Since a snake plant has rhizomes for roots, the chances of having deep roots are null. Rhizomes grow horizontally and hardly go deep into the soil. So if your snake plant leaves look fine and your plant doesn’t look discolored, soggy, or withered in any way, there’s nothing to worry about. Your snake plant is in good health.

5. Using fertilizer

Have you been using too much fertilizer?

The rhizome root system needs to be well developed before a fertilizer can be used.

Using fertilizer on a young snake plant may stress the root system to grow faster than usual. As a result, it may also end up damaging the plant or hindering its growth so that the roots don’t develop in the first place.

Use fertilizer only during the growing season. It’s best to use it on mature plants and not on freshly propagated cuttings or young, baby snake plants.

Some more snake plant care tips you should know

Have you been taking care of your snake plant the right way?

If your snake plant had a rhizome root, but now it doesn’t, then you need to incorporate proper snake plant care into your schedule in the following ways:

1. Snake plants don’t need repotting often

Has your snake plant been overgrowing?

Snake plants are one of the few succulents that remain unaffected in a small pot for some period, when overgrown.

For most plants that overgrow their pots, you would need to repot them immediately. However, with snake plants, the case is quite the opposite. These great succulents make well use of any space.

If your snake plant looks crammed in its pot, it will do fine for a while. There’s no rush to repot it.

2. Don’t clean the leaves with your fingers

Is there a lot of dust on your snake plant?

The leaves of a snake plant should always be tidy. Cleaning with the fingers is not recommended; only a neat, slightly damp piece of cloth is ideal.

Always keep your snake plant leaves dust-free. You may be tempted to spray them with water, but that’s never a good idea. Snake plant is a succulent; too much water around can damage it. Whether it’s standing water or wet leaves, it may cause overwatering. Ultimately, it will hurt the roots.

3. Pruning your snake plant will keep the roots healthy too

Does your snake plant have too many leaves to handle?

When a plant has many leaves, there may be pressure on the root system to feed all the leaves equally. Not at once, but eventually, this could lead to the plant weighing down, causing pressure on the roots.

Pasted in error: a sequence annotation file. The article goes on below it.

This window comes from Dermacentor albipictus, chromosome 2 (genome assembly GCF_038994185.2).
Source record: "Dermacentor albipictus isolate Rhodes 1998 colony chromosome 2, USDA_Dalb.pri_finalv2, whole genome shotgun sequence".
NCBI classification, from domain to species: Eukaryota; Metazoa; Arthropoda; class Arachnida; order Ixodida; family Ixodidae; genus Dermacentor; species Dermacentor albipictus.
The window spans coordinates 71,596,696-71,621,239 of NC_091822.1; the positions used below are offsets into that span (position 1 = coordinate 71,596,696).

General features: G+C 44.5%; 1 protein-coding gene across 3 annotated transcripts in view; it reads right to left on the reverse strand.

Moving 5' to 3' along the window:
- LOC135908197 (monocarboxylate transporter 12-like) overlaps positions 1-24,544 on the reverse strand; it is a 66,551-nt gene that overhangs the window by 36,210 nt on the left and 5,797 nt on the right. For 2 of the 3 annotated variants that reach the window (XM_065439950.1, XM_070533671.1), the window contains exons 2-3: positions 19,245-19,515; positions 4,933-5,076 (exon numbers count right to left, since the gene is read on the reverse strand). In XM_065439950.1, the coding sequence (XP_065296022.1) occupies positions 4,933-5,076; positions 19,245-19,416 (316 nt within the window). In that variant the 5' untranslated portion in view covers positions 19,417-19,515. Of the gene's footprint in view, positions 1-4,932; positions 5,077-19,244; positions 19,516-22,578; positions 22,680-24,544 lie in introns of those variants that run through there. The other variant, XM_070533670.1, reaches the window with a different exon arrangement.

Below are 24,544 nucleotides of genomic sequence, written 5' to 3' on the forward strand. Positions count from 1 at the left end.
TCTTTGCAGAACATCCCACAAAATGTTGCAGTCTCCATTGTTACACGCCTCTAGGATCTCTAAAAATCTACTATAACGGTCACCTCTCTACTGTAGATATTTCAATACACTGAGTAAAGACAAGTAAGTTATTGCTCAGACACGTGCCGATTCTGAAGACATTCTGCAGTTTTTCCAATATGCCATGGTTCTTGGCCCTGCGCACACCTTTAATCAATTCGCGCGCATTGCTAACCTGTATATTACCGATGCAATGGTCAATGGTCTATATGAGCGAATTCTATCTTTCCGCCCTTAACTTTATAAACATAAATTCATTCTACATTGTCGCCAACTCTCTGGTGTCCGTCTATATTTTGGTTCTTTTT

With snake plants, the pressure could be different altogether. Since their root system is based on rhizomes, there can be multiple stems coming out from the single node. It may cause the root to eventually give up, so it is best to prune your plant now and again to maintain proper growth rate and health.

4. You can propagate the extra snake plant leaves

Have you pruned your snake plant leaves? You can quickly propagate them!

Many snake plant leaves

A snake plant can be propagated easily via its leaf cuttings.

If your snake plant never developed a rhizome but has many leaves, you can propagate each leaf using the following methods:

In soil

  • Keep the leaves separate from one another and let them dry
  • Pick a new container with some fresh, moist soil inside it
  • Plant one leaf cutting into each container, with the cut side inserted in the soil
  • Wait for a few weeks for the roots to develop

In water

You don’t need to wait for 2 to 3 days for the leaves to callous. Put each cutting in separate containers filled with fresh water. However, propagating in water may take over a month for the roots to start developing. It is extremely slow, but you can see the rhizome and the root system coming to life, which can be fascinating to watch and an excellent learning experience.


If your snake plant doesn’t have any roots, there’s nothing to worry about. The rhizomes are more like stems rather than a spread-out root system. Also, it takes snake plants around 4 to 6 weeks to fully develop roots as they are slowly growing plants.

However, if your snake plant has no rhizome and also has other issues such as a strange smell, brown leaf tips, and yellow discoloring, then there might be a problem. Always follow all snake plant care tips to assure healthy plant growth and a well-established rhizome.

If you want to learn more about snake plant propagation, read this complete guide on how to propagate snake plant.

What Is The Best Way To Propagate Snake Plant? Everything You Need To Know

Propagating snake plants is quite easy and you can choose from different methods and use the one most appealing to you.

Kelly Adams Picture

By Kelly Adams

Easy Succulents Founder

My name is Kelly and I'm the the founder of Easy Succulents! I'm fascinated by this wonderful plants and I want to share with the world everything I know about them!

Posted in:

Kelly Adams Picture

Kelly Adams

Easy Succulents Founder

My name is Kelly and I'm the the founder of Easy Succulents! I'm fascinated by this wonderful plants and I want to share with the world everything I know about them!



You may also like:

Keep Learning!

Our Best Tutorials (for beginners), the Best Inspiration and Our Latest Projects Straight to Your Inbox! You can unsubscribe at any time, but almost everybody stays. We must be doing something right!